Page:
David R. Godine
TF847.B7 M38 2005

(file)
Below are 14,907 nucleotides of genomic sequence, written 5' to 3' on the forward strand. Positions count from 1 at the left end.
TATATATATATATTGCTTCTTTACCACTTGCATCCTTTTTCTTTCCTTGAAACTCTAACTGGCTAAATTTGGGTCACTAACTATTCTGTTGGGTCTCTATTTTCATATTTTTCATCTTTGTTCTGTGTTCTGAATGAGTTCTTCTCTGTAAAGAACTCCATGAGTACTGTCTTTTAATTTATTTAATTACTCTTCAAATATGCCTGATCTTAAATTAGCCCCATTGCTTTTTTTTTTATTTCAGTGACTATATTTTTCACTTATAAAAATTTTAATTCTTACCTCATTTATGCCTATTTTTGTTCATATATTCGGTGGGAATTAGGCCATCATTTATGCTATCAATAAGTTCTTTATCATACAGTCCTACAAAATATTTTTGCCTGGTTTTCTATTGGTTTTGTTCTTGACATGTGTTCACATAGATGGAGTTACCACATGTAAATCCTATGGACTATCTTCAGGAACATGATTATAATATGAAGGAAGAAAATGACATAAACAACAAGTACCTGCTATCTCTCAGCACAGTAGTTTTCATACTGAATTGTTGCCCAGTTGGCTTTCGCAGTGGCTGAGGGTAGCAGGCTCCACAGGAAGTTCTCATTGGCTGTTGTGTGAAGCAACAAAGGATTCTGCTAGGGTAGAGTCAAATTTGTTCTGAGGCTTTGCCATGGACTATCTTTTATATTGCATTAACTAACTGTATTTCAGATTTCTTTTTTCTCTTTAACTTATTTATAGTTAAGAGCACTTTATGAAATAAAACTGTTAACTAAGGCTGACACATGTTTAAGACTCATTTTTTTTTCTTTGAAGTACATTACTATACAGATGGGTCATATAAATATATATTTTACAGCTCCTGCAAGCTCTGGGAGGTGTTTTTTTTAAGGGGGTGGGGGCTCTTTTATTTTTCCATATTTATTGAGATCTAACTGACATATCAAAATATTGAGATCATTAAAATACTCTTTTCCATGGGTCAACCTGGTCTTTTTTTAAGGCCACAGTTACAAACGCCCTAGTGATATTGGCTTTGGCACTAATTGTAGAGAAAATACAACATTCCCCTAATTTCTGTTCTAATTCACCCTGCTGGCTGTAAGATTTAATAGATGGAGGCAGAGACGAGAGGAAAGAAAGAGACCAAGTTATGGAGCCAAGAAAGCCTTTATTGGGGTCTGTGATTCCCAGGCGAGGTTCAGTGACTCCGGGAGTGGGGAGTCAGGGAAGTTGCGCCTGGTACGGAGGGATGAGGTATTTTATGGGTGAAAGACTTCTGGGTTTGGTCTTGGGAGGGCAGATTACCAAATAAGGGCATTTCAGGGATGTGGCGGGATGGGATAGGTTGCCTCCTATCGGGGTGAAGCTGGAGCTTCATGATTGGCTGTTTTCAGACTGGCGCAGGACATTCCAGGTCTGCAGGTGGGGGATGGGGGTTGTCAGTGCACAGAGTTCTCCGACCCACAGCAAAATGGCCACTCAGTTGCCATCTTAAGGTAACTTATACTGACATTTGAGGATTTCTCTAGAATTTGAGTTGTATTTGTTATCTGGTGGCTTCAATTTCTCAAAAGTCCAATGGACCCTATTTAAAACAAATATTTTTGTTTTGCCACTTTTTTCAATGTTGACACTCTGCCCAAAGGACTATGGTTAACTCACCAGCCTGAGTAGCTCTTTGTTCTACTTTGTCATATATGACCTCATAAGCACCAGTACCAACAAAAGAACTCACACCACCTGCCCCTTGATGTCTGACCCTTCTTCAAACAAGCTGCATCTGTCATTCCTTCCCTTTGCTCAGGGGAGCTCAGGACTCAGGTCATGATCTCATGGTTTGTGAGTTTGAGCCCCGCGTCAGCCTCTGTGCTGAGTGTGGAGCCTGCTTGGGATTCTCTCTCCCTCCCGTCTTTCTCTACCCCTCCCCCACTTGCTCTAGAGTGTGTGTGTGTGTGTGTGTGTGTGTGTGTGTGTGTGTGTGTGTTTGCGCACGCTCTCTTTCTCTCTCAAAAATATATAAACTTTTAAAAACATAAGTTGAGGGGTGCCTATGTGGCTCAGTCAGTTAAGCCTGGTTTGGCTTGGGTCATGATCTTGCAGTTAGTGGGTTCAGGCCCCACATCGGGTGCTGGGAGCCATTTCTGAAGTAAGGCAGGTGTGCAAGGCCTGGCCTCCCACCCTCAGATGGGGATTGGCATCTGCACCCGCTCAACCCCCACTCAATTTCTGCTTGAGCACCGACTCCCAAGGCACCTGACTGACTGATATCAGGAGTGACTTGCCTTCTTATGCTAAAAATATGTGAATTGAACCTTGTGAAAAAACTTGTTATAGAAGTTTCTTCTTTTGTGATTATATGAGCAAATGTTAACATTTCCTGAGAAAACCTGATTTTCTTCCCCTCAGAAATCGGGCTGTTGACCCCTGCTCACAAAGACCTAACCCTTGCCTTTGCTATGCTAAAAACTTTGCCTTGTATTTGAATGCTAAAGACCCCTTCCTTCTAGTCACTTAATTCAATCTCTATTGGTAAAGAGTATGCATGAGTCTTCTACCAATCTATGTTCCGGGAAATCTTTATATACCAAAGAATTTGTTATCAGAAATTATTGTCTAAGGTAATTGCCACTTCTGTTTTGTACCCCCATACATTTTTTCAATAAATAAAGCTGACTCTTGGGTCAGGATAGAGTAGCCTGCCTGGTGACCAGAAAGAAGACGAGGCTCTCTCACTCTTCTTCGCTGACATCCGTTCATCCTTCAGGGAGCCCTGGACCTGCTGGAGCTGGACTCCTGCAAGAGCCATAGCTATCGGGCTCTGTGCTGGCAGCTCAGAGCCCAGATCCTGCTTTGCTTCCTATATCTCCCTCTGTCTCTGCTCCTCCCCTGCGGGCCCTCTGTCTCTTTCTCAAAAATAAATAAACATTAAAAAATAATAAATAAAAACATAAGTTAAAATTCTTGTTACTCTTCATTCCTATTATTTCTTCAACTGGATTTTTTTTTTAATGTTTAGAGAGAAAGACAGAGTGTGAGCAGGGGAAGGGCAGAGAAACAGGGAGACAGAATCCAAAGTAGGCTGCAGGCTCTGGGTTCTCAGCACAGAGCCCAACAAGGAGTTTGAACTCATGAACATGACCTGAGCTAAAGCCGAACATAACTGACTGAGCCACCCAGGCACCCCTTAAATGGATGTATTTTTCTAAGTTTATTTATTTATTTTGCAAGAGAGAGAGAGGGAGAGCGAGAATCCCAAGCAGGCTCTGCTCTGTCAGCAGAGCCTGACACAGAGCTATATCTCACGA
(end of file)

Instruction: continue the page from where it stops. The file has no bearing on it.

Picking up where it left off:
Beckoning readers to explore the territory beneath Boston's streets, Joe McKendry explores a century-old world when Beantown designed and created the country's first subway. In stunning artwork and through a fascinating and historically accurate narrative of Boston's first "Big Dig," you will enter the subterranean realm of workers who dug miles of tunnels by hand. Using pick and shovels to create new routes, you'll discover how these workers burrowed deep below Boston Harbor, under Beacon Hill and the Old State House, and built the Longfellow Bridge to carry the trains over the Charles River to the center of Cambridge. You'll read lively first-hand accounts of the turn-of-the-century public's perception of the underground public transportation, including their fears (expressed fantastically through the gruesome image of a fanged and tentacled "subway microbe"), and learn how the system served as a model for the rest of the country in its ability to relieve traffic, mitigate congestion (which was even more severe a hundred years ago than today) and get people anywhere they wanted to go for only a nickel.